Updating your own place is one of the many enjoyable aspects of owning a home. Everyone loves to dream. Sites like Houzz and Pinterest are popular because planning a project is so much fun. King 5 television recently discussed a Remodeling Magazine study of the amount of return on investment (ROI) for certain home upgrades, naming the top 5 for Seattle. While homeowners are hopeful that an upgrade will increase their home’s value, not all projects are created equal. Although updating the kitchen and bathrooms have generally been at the top of any list, this year they have been displaced by those items that have to do with curb appeal.
Mismatching colors may have been the rage in the 80’s, but in today’s real estate market, you may want to avoid stark contrasting colors and materials. Planning is a major component to a house sale. Much preparation may be done over the months leading up to listing. In fact, during the years living in your house, the décor you choose may eventually play a part in your overall value when you do decide to sell. Have fun, be original and make your house your own, but remember, miss-matching could cost you money. The following are some common mistakes that sellers make when trying to maximize value:
It’s today in Seattle. Which means yet another news story, blog post or social media thread about our hot housing market. And not just hot, but red-hot, scorching-hot or hotter-than-a-firecracker hot. No matter how it’s described, the bottom line is always the same: prices are up and inventory is down; buyers are in a frenzy and sellers are in the driver’s seat. Which is why the following is so perplexing.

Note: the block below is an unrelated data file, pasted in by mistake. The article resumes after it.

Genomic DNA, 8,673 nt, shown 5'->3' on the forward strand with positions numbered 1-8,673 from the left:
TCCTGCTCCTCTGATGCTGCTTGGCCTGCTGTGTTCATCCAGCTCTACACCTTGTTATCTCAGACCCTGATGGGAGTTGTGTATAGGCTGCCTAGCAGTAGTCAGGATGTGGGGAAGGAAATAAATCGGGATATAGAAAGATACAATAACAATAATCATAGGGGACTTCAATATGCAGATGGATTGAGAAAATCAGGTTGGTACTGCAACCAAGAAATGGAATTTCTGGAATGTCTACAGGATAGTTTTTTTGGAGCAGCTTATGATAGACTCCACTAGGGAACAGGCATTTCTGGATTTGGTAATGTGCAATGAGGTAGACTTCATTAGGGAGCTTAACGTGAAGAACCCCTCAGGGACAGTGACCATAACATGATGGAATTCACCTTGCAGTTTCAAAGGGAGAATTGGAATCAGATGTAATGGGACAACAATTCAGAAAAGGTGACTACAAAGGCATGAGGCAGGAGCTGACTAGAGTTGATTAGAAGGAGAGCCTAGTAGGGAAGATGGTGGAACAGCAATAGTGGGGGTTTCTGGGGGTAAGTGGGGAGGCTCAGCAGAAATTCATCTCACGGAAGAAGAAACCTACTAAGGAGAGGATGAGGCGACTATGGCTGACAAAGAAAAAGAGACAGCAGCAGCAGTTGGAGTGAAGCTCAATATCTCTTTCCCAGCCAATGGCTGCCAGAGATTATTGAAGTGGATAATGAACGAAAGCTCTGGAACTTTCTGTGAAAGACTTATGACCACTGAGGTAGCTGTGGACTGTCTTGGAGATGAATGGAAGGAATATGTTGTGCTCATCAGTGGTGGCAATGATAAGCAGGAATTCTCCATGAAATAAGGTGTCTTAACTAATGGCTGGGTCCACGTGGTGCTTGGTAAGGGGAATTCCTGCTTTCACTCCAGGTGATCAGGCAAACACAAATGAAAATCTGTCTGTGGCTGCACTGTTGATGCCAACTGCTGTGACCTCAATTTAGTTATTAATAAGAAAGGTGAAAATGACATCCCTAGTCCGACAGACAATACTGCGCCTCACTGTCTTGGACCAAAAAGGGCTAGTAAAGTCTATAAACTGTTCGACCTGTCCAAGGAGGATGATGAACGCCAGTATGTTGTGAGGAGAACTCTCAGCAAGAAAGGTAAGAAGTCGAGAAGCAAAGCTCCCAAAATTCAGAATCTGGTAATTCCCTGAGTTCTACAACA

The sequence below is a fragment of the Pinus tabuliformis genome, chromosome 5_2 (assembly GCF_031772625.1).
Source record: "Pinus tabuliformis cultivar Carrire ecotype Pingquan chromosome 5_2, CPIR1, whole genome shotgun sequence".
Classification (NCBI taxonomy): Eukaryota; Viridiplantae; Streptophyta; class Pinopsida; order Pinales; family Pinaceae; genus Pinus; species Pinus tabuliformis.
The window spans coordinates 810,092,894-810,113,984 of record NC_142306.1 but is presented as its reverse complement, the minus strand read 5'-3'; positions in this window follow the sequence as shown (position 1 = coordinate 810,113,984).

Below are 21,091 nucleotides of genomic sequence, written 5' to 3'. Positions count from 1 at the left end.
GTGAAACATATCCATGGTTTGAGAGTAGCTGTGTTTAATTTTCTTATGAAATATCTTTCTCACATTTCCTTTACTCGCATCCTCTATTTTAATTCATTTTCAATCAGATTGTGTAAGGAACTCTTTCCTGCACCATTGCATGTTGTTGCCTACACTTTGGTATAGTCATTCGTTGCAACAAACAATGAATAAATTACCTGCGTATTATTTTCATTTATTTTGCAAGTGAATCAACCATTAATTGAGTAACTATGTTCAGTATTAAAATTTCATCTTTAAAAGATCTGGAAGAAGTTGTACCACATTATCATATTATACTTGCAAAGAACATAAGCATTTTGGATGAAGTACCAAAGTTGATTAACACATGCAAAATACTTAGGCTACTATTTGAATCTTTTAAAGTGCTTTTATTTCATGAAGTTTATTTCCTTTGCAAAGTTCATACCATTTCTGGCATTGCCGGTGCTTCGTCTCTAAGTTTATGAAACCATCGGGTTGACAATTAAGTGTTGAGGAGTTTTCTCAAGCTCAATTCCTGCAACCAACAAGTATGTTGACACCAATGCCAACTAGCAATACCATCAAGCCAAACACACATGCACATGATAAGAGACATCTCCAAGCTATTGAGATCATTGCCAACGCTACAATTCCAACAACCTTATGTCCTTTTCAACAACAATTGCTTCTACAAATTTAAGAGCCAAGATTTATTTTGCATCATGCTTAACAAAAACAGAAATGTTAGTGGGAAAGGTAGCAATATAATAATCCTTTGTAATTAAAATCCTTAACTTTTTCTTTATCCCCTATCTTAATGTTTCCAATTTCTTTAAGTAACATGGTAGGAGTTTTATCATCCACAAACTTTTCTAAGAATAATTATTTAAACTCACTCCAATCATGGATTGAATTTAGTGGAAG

For years, granite has been king of countertops. Homeowners pass huge slabs of gorgeous stone in hardware stores, enticed to spend big bucks on their remodel. Buyers shopping for a new home marvel at stone countertops in a freshly-updated kitchen. Granite is lustrous, durable and each piece is unique. It’s also a pricey update. So, what do you do if you want to make a statement in your kitchen without breaking the bank?
Whether you just bought your first home (congratulations!) or you’ve been settled in your humble abode for several years, it’s important to think about how you’re protecting your property. In an ideal world, nothing would ever happen to threaten the safety of your life and loved ones in your home. But there’s no harm in being prepared!
If you’re thinking of selling your home (and it’s a great time to do it), you might think a sign on your lawn is all it will take for a quick and easy sale. True, you may receive offers within days. But proper staging and attention to detail can make a big difference on the bottom line.
Why do homes sell? Is it because of location? Price? Architectural style? Surely these all come into play, but more than anything else, homes sell because buyers fall in love with them. And love, generally, has little to do with location, money or architecture. People buy homes with their hearts. It’s an emotional thing.
Buying, First Time Buyer, Home Maintenance, Real Estate Broker, Real Estate Market Trends
Last spring, for the first time in almost 3 decades, my folks moved. They left the 1960s split-level I grew up in, and moved into a brand new home surrounded by open spaces and friendly neighbors. I'm glad they're in a safer and happier neighborhood! But buying a new construction home was a bit different than your typical existing home real estate transaction.
I’ve been using the same tax accountant for about 15 years now and I always try to meet with her early enough to avoid the last-minute rush to April 15. This year, after we exchanged the usual pleasantries and I handed over the usual suspects – my W2s, charity receipts, car tab bill, etc. – she began the annual inquisition: “Did you buy a new car? Did you refinance? Did you do any remodeling?”